Quack blood tests ok'd by Washington naturopathic board

Quack blood tests ok'd by Washington naturopathic board

Last year, the Washington State Board of Naturopathy issued a "policy statement" purporting to resolve a regulatory kerfuffle between the Board and the State Office of Laboratory Quality Assurance (LQA). The LQA had cited a Spokane naturopathic clinic for conducting "live blood cell analysis," for which it was not licensed. The clinic director then asked the Board to resolve a jurisdictional issue regarding who had say-so over whether the tests in question could be performed because, in the clinic's view, this type of "live blood cell analysis" was one within the "statutorily designated naturopathic scope of practice."

We won't get bogged down in the regulatory niceties of laboratory medical tests here. Suffice it to say that, according to the Board, the Board 

governs what naturopathic physicians can do (to include performing laboratory tests) and, as an [federally] approved program, LQA governs how those laboratory tests are done based on federal . . . laws. 

What is significant here is not who controls what aspect of testing. It is that the that the Board was perfectly comfortable with these tests being used at all, even in the face of the fact that, as the Board itself states in its policy statement, rather grandly,

The Washington State Legislature has granted the Board of Naturopathy . . . the authority to protect public health and safety by regulating the competency and quality of licensed naturopathic physicians. 

We could well question the Board's understanding of the meaning of the terms "protect public health and safety," "competency," and "quality" when we learn what these tests are.  

First under consideration in the policy statement is the "Bolen Blood Procedure," described by the Board as follows:

The Bolen Blood Procedure uses a finger lancet and five to six drops of bloods are placed on a clean slide to dry (no reagents ar used in the slide preparation). When dry, the slide is then observed under a microscope to detect blood vitality.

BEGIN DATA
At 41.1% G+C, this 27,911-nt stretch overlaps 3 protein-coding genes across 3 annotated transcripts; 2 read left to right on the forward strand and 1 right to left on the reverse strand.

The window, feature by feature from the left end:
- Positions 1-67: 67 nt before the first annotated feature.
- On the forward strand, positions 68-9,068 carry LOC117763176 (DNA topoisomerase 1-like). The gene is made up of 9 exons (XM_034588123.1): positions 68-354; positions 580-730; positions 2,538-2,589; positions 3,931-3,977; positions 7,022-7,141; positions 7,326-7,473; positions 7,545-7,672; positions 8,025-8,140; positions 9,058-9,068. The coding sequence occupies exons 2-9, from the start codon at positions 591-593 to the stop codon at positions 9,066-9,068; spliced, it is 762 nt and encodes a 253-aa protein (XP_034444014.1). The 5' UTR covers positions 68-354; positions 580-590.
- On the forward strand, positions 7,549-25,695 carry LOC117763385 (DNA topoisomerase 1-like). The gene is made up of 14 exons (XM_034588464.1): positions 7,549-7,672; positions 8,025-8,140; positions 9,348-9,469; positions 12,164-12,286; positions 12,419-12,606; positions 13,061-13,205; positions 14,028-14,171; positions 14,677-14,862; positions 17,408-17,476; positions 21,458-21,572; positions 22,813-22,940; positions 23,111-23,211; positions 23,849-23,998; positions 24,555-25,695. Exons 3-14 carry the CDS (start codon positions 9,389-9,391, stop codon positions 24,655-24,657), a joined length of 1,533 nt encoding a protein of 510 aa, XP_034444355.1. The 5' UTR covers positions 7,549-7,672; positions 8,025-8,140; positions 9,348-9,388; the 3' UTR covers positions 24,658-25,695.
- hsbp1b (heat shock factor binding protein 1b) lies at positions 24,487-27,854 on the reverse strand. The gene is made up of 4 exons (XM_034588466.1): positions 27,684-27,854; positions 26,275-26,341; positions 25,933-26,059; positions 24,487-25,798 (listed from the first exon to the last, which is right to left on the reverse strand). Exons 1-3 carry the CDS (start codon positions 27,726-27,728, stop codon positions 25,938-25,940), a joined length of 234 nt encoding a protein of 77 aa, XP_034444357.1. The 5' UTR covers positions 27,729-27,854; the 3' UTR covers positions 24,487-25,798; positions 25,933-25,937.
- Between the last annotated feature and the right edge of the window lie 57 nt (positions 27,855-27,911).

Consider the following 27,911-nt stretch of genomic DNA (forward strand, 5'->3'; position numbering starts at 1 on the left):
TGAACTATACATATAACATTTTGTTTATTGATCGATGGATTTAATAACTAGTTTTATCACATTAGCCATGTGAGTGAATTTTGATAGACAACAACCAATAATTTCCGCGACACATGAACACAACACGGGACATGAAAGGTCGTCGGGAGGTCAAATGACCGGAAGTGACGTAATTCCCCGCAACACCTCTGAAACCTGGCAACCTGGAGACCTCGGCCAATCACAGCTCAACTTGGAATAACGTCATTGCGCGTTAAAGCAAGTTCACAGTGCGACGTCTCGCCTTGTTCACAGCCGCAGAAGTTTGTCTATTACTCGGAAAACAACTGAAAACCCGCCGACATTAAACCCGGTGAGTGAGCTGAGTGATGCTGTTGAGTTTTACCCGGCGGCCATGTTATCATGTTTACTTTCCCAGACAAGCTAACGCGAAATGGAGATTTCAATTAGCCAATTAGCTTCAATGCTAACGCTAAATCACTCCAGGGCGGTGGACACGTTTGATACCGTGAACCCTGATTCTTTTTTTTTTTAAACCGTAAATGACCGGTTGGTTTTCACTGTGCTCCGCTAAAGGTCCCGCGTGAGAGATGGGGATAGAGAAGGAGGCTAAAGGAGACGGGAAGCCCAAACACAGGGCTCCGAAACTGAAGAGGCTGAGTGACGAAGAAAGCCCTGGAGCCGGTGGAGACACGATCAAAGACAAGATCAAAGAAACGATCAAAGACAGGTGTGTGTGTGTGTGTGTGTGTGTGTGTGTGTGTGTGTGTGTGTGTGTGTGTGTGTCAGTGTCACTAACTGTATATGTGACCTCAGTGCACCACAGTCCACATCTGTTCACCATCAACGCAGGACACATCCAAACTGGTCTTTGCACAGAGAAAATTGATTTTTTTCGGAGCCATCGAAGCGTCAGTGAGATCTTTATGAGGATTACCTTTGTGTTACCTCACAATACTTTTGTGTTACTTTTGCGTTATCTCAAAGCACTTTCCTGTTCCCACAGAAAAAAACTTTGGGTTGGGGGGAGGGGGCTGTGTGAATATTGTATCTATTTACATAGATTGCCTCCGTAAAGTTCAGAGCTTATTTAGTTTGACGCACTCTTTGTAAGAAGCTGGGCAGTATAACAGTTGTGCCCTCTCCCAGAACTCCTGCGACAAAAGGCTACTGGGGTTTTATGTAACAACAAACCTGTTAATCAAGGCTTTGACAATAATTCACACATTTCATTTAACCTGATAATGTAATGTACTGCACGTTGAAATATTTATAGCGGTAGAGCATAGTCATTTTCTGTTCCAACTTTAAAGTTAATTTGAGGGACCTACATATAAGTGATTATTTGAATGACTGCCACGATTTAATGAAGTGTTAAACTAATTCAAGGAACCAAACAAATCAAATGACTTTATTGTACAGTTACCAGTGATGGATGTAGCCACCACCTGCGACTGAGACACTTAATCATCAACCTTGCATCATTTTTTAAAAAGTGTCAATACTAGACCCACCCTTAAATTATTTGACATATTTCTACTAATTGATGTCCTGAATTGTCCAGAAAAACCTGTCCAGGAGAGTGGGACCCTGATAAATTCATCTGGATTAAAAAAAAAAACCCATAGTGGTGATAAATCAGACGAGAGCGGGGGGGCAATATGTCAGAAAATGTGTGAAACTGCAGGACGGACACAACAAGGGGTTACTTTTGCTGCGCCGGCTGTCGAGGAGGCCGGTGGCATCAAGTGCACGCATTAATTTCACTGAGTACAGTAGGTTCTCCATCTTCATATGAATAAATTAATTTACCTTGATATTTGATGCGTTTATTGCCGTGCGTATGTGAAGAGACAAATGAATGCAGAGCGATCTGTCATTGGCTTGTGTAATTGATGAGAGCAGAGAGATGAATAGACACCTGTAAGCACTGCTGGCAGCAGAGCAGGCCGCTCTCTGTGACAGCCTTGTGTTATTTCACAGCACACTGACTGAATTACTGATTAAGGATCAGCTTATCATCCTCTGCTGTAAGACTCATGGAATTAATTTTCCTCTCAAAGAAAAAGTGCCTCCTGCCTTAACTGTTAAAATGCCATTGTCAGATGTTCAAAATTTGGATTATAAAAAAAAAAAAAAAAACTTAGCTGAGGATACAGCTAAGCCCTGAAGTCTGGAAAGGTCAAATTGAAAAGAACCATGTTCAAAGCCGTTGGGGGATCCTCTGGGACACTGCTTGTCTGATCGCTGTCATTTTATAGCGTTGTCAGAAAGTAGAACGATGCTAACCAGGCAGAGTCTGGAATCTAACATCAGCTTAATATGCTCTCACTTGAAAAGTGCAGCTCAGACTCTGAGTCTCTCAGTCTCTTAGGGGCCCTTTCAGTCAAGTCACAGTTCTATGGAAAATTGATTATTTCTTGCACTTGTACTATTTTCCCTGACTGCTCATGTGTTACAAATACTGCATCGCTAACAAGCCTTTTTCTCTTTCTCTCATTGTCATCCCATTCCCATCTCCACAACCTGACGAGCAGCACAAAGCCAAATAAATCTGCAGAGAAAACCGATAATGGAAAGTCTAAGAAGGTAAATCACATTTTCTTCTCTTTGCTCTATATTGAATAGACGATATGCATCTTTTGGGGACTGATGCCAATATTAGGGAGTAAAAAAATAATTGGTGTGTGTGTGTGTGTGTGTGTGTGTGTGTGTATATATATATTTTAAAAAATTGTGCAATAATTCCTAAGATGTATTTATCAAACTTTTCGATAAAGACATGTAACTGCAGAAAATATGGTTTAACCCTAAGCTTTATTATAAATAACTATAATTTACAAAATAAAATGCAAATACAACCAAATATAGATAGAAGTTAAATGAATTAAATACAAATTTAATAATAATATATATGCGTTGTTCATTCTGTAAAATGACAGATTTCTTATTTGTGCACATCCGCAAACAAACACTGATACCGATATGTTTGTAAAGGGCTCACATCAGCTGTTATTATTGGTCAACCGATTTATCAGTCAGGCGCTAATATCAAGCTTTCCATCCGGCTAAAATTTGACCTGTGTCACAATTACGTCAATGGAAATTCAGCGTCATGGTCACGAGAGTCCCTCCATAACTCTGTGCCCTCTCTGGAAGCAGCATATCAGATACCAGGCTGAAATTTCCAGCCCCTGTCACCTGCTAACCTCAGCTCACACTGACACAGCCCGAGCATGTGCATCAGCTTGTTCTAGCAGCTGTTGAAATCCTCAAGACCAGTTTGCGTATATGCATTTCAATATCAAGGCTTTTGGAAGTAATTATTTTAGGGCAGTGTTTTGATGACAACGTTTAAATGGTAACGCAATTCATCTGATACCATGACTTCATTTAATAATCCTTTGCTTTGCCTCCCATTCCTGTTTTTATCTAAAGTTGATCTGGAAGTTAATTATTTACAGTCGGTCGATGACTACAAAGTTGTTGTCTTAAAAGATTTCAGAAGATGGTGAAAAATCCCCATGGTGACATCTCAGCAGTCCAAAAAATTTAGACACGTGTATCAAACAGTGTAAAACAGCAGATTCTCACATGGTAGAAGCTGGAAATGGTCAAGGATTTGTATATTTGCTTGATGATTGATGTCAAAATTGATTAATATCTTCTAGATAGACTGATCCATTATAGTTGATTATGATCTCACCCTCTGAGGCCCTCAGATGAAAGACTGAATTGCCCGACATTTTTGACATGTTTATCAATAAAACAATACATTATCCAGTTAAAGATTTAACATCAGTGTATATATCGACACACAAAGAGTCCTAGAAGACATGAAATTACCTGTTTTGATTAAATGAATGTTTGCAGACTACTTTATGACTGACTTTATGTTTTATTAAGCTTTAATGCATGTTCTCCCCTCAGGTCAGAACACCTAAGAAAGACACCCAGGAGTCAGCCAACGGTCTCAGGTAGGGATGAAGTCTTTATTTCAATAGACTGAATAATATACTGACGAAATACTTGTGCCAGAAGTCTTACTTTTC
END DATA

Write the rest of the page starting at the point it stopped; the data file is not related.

Blood vitality? Naturally, if you will, the Bolen Blood Procedure is not part of "conventional" medicine, so you won't find it in any medical text. I did find an explanation in the "Patient Manual" of a Washington naturopath's website, discussing its use as a way of detecting "a viral or bacterial infection, autoimmune response, or body toxicity." In addition, it is useful, according to the Manual, to establish a baseline as "a way to monitor your progress with your diet changes and/or hydrotherapy series."  I assumed the "hydrotherapy series" involves colonic irrigation, used by naturopaths to relieve us of said "body toxicity," which naturopaths imagine all of us are suffering from, although they can never say exactly which toxins, or in what amount, or to what effect, nor can they reliably demonstrate that they have actually relieved the body of these toxins, whatever they are. Sure enough, right there in the Manual, "constitutional hydrotherapy" is touted as "by far the most effective therapy for stimulating the immune system and achieving total body detoxification." Total, no less. 

Next under consideration was the "Carroll Food Intolerance Evaluation," which, as described by the Board,

uses a finger lance to collect a dime-size circle of blood on a piece of absorbent paper, which is put into a small envelope and placed upon the patient's forehead.  A glass rod is used to locate acupuncture point "Stomach 25" on the abdomen, which then interacts with skin current to produce a "tug" (an electro-magnetic response, a normal "positive"). Food samples in glass containers are then placed on top of the envelope and if the food is incompatible to the patient, a negative skin response occurs (no "tug" effect). 

As I am composing this on Oscar night, I do have to wonder whether the naturopath says to an evening-gowned assistant, in an appropriately dramatic voice, "the envelope, please."

According to this same helpful Patient Manual, the Carroll Food Intolerance Evaluation helps the naturopath get to that famous "root cause" of disease because "food intolerance," as uncovered by this evaluation, is -- you guessed it -- the one true cause of all disease.  Perhaps I've overstated it here. Actually, the Manual modestly claims only that food intolerance is "the #1 cause of illness of any kind," leaving room for other, lesser causes.

Licensing bills for naturopaths are always predicated on the presumption that they protect the "health, safety and welfare" of the public, which is the state's constitutional basis for regulating health care providers.  What a farce. Here we have the Board entrusted by the state to regulate naturopathy blithely endorsing two more of the many iterations of naturopathic quackery.   

If you check out Legislative Updates, you will see this farce being repeated in real time, as state legislatures endorse the myriad forms of pseudoscience that plague the public, all based on the same false assumption that the legislatures are "protecting" the citizenry. 


Points of Interest 02/22/2015
Points of Interest 02/20/2015

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